Monday, 25 January 2010

Versus Verse

It took me a long time to like poetry.

Oh, there were always favourite lines and ringing phrases that stuck in my mind as utterances of both truth and beauty, but as for actually sitting down and reading wouldn’t go in. My eyes would pass over the page three, four times and I still had no conscious memory of what I’d read, and no understanding of the meaning of it.

There are still poets who sometimes do that to me; Geoffrey Hill and Emily Dickinson spring immediately to mind. There is still, occasionally, the nagging thought that this is all some kind of elaborate hoax or joke, that words are being strewn haphazardly across the page to create an illusion of profundity. I know that I’m wrong about this, but still...

Possibly the compression of poetry is an obstacle to me. I am far more excited by the idea of Kazantzakis’ sprawling modern Odyssey than I am by any poem of Dickinson’s. I am always attracted to things on a large scale. If I must have poetry I dislike selected poems – I want a poet’s complete works, as if by having that I can hold in my hand the entire person. (Or at least the complete contents of their mind.) The more a poetry collection resembles a story, a life – an epic verse novel – the happier I am.

But then do I read these gigantic books? Only rarely. Because the other factor that causes me to stumble when I approach poetry is the focus in on the words, rather than what they are saying. I am a great believer in what is said being more important than the precise means of expressing it (allowing a certain facility in the writer in the first place); even Flaubert, after all his labours, said that too much attention paid to the words was the mark of a second rate artist. I don’t believe in anything that comes between writer and reader – and too conscious an effort over words will do that.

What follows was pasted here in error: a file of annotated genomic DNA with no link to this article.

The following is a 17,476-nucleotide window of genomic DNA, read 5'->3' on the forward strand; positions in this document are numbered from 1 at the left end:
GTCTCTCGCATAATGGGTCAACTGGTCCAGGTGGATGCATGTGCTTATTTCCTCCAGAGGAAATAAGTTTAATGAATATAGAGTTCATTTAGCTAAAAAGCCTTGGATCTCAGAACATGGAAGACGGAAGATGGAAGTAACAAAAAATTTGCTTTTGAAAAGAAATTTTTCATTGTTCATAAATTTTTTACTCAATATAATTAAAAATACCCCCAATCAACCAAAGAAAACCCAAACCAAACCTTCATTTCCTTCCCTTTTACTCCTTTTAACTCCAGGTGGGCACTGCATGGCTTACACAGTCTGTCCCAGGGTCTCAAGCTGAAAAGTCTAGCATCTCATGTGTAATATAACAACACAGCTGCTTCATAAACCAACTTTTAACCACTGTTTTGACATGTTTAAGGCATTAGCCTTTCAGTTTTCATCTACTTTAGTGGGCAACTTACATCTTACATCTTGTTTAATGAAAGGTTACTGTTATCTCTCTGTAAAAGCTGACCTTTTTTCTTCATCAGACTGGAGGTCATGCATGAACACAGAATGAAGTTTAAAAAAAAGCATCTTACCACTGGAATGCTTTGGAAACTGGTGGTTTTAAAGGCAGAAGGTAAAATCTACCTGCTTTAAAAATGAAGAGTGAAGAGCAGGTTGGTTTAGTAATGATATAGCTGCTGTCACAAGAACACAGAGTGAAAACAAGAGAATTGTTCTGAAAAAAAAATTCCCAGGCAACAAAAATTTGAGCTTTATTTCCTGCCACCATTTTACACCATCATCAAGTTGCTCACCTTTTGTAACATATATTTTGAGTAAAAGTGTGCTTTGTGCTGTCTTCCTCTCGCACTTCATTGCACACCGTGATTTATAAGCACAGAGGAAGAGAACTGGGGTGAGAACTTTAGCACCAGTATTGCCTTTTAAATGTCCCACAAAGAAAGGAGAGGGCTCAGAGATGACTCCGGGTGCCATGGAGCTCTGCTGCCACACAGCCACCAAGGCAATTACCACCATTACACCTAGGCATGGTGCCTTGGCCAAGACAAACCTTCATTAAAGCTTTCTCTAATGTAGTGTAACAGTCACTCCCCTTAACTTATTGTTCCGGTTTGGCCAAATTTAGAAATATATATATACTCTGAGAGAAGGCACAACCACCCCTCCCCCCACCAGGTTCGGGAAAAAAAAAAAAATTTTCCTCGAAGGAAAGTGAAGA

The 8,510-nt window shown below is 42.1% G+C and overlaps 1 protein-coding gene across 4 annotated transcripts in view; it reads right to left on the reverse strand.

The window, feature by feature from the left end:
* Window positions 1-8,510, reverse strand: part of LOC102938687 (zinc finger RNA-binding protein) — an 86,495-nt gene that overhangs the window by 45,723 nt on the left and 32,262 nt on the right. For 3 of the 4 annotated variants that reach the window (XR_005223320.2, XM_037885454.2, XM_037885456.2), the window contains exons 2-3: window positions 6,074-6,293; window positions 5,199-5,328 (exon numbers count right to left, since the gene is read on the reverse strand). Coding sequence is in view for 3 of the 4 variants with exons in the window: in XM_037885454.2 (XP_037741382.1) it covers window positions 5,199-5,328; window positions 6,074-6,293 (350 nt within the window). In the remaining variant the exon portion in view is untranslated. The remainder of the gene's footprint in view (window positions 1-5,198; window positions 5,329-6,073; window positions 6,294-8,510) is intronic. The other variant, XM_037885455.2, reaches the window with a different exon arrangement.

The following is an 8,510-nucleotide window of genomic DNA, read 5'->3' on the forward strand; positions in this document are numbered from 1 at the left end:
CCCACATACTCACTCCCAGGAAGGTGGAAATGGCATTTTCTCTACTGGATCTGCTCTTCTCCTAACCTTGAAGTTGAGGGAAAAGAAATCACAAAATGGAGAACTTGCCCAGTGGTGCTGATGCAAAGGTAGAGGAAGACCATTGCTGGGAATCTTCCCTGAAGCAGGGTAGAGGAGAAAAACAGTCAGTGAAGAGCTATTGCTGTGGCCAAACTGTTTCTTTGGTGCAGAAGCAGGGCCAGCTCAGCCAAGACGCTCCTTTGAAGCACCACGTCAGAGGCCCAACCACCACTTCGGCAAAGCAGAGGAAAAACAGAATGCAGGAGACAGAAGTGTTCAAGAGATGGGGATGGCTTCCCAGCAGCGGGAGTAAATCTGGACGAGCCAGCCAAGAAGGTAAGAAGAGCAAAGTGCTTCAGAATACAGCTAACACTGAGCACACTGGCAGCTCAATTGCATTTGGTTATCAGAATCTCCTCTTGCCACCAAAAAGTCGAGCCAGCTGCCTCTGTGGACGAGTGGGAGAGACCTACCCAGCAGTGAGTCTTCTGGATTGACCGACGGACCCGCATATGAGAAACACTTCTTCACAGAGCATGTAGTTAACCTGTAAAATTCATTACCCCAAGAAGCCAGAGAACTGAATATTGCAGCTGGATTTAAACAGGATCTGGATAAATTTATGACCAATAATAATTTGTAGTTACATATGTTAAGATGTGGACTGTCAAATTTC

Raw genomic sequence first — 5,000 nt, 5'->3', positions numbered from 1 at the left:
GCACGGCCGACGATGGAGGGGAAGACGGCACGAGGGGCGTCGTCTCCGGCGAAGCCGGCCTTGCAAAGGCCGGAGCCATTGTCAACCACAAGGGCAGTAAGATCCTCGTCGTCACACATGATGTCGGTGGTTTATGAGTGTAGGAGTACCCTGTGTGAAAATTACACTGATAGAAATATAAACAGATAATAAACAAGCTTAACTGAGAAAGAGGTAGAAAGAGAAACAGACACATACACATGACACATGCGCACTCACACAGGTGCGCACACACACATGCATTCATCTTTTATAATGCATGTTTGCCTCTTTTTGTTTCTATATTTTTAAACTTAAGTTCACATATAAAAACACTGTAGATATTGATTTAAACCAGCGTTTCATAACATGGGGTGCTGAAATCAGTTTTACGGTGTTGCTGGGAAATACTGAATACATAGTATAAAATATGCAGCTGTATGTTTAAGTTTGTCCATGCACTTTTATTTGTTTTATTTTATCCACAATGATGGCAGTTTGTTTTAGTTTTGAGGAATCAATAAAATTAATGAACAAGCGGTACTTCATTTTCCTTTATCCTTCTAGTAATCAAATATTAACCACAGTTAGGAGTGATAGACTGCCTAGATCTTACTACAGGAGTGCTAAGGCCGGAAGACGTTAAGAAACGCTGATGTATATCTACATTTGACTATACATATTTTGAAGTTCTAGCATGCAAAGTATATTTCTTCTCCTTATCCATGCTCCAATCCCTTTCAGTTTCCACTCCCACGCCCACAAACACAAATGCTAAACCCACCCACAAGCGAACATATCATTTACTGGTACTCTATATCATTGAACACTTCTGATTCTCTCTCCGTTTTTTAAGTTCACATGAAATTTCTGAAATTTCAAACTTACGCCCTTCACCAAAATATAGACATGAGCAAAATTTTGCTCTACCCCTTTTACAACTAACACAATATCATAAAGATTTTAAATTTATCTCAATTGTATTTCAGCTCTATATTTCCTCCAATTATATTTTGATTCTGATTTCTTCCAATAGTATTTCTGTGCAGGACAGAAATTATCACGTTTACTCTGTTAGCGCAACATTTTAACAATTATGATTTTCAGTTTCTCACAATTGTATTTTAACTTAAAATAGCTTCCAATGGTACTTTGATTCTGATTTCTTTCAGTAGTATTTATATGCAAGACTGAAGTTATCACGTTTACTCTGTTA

But then, that’s what poetry is. Something that might be an arguable point when looking at Fiction Books cannot be applied to verse. So perhaps this has been my problem; I am a storyteller, a portrayer of character. I have no time for metaphor or elaborate descriptions; words for me are merely a means to an end. I don’t want the surface; I want to get at the meaning. And I find that difficult, still, with some poetry.

But I haven’t given up. Reading aloud has controlled my thirst for narrative, has slowed me down enough to better appreciate the rhythm, the metre, the cadences of poetry: I know that there are pleasures in there purer than any contained in the Fiction Books that I generally prefer. And I have no doubt that anything that causes us to slow down and take notice in this hurried and harried world can only be a force for the greatest good.


  1. 'and you read your emily dickinson, and I my robert frost, and we note our place with bookmarkers that measure what we've lost' ... I have had to make a conscious effort to get into poetry and i have only started really enjoying it, or getting it, over the last few years seems there can be mystery and alchemy in poetry that is very different to prose. saying that...i still dislike most poetry...there is a very thin line the good poet walks, at least for me anyway...i don't like things too oblique but i like it when things aren't spelled out and the combinations of words can form sometimes inexplicable but immenslely satisfying associations in the mind. i think it's so easy for a poet to sound like they're trying to be clever... for me, a good poet won't put language or technique as a barrier between meaning and the reader, but will lead the reader along an mentally and aurally satisfying path to a truth whilst keeping all of his tools out of sight... i always find that when i listen to other people reciting poems that I love...they never get it right.

  2. I got into poetry thanks to going to spoken word events, after all it's an oral tradition. I understand a poem better if I have the physical voice of the poet in my head...